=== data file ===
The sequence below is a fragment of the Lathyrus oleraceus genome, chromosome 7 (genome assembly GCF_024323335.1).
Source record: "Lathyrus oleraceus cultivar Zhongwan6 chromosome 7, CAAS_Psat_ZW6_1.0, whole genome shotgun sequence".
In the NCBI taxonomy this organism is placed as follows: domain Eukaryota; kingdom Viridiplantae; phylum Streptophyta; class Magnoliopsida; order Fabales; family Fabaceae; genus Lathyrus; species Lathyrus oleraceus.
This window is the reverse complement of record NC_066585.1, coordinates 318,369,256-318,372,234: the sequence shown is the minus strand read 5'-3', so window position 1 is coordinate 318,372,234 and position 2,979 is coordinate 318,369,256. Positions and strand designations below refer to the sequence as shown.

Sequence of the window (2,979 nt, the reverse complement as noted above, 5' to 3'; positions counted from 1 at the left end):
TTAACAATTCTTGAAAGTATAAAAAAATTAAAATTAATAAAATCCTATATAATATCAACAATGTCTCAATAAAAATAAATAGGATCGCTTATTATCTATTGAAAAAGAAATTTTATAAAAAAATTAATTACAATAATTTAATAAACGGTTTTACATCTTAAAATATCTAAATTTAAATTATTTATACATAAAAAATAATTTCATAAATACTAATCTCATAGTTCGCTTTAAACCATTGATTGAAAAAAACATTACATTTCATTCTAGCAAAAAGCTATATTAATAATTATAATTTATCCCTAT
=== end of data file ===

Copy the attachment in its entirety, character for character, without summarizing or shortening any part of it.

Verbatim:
The sequence below is a fragment of the Lathyrus oleraceus genome, chromosome 7 (genome assembly GCF_024323335.1).
Source record: "Lathyrus oleraceus cultivar Zhongwan6 chromosome 7, CAAS_Psat_ZW6_1.0, whole genome shotgun sequence".
In the NCBI taxonomy this organism is placed as follows: domain Eukaryota; kingdom Viridiplantae; phylum Streptophyta; class Magnoliopsida; order Fabales; family Fabaceae; genus Lathyrus; species Lathyrus oleraceus.
This window is the reverse complement of record NC_066585.1, coordinates 318,369,256-318,372,234: the sequence shown is the minus strand read 5'-3', so window position 1 is coordinate 318,372,234 and position 2,979 is coordinate 318,369,256. Positions and strand designations below refer to the sequence as shown.

Sequence of the window (2,979 nt, the reverse complement as noted above, 5' to 3'; positions counted from 1 at the left end):
TTAACAATTCTTGAAAGTATAAAAAAATTAAAATTAATAAAATCCTATATAATATCAACAATGTCTCAATAAAAATAAATAGGATCGCTTATTATCTATTGAAAAAGAAATTTTATAAAAAAATTAATTACAATAATTTAATAAACGGTTTTACATCTTAAAATATCTAAATTTAAATTATTTATACATAAAAAATAATTTCATAAATACTAATCTCATAGTTCGCTTTAAACCATTGATTGAAAAAAACATTACATTTCATTCTAGCAAAAAGCTATATTAATAATTATAATTTATCCCTAT